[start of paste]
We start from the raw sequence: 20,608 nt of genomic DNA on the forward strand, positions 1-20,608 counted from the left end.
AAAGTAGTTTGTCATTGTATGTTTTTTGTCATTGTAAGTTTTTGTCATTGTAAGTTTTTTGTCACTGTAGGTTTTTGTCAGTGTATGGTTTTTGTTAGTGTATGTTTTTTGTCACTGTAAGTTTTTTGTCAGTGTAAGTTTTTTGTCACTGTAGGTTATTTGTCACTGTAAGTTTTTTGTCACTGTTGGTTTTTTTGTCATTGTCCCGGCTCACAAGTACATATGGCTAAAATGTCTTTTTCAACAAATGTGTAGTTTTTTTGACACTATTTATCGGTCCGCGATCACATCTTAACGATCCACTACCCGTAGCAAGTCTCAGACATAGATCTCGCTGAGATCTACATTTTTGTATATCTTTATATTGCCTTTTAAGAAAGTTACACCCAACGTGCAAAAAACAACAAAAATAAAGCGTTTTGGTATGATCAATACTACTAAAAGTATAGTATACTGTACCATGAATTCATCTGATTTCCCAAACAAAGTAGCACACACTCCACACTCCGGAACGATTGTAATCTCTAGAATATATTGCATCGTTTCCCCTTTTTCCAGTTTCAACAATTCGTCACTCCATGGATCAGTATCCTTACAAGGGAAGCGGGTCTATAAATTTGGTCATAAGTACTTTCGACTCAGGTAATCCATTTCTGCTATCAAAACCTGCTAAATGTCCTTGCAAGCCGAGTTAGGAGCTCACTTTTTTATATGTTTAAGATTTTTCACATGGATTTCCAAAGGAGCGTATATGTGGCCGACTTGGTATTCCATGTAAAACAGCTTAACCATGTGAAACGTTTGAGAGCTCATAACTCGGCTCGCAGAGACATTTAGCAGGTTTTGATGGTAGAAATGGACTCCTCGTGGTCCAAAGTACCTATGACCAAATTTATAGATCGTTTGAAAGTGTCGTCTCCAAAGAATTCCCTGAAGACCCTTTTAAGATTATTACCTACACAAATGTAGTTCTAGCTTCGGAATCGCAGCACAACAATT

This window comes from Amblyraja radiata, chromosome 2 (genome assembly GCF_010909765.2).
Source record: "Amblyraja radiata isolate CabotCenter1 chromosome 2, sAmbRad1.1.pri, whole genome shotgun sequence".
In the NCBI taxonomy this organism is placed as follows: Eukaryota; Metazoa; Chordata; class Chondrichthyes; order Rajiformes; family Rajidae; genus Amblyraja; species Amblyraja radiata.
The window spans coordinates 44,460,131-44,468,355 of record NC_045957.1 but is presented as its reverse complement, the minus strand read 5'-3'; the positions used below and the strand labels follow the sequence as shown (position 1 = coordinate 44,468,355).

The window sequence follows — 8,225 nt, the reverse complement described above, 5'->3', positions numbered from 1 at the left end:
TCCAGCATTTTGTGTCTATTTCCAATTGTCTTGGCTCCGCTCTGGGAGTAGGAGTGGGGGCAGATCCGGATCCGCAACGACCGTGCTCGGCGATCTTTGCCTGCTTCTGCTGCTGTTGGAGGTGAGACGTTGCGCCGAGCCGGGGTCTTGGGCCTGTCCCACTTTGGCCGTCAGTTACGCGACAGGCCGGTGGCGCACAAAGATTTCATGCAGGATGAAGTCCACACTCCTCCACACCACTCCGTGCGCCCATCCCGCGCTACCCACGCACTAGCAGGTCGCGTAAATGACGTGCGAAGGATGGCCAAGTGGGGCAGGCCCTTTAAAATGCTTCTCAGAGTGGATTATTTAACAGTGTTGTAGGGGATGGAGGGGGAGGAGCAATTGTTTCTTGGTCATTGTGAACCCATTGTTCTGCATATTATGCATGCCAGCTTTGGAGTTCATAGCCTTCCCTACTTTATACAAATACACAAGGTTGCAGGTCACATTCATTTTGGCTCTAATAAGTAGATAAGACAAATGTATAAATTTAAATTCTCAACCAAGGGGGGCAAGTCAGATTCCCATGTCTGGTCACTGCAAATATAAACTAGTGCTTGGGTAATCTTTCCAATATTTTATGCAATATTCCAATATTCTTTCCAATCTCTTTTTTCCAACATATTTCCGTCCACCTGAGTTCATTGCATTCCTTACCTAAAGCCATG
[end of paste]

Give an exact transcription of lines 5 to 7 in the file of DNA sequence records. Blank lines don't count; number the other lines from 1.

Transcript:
In the NCBI taxonomy this organism is placed as follows: Eukaryota; Metazoa; Chordata; class Chondrichthyes; order Rajiformes; family Rajidae; genus Amblyraja; species Amblyraja radiata.
The window spans coordinates 44,460,131-44,468,355 of record NC_045957.1 but is presented as its reverse complement, the minus strand read 5'-3'; the positions used below and the strand labels follow the sequence as shown (position 1 = coordinate 44,468,355).

The window sequence follows — 8,225 nt, the reverse complement described above, 5'->3', positions numbered from 1 at the left end: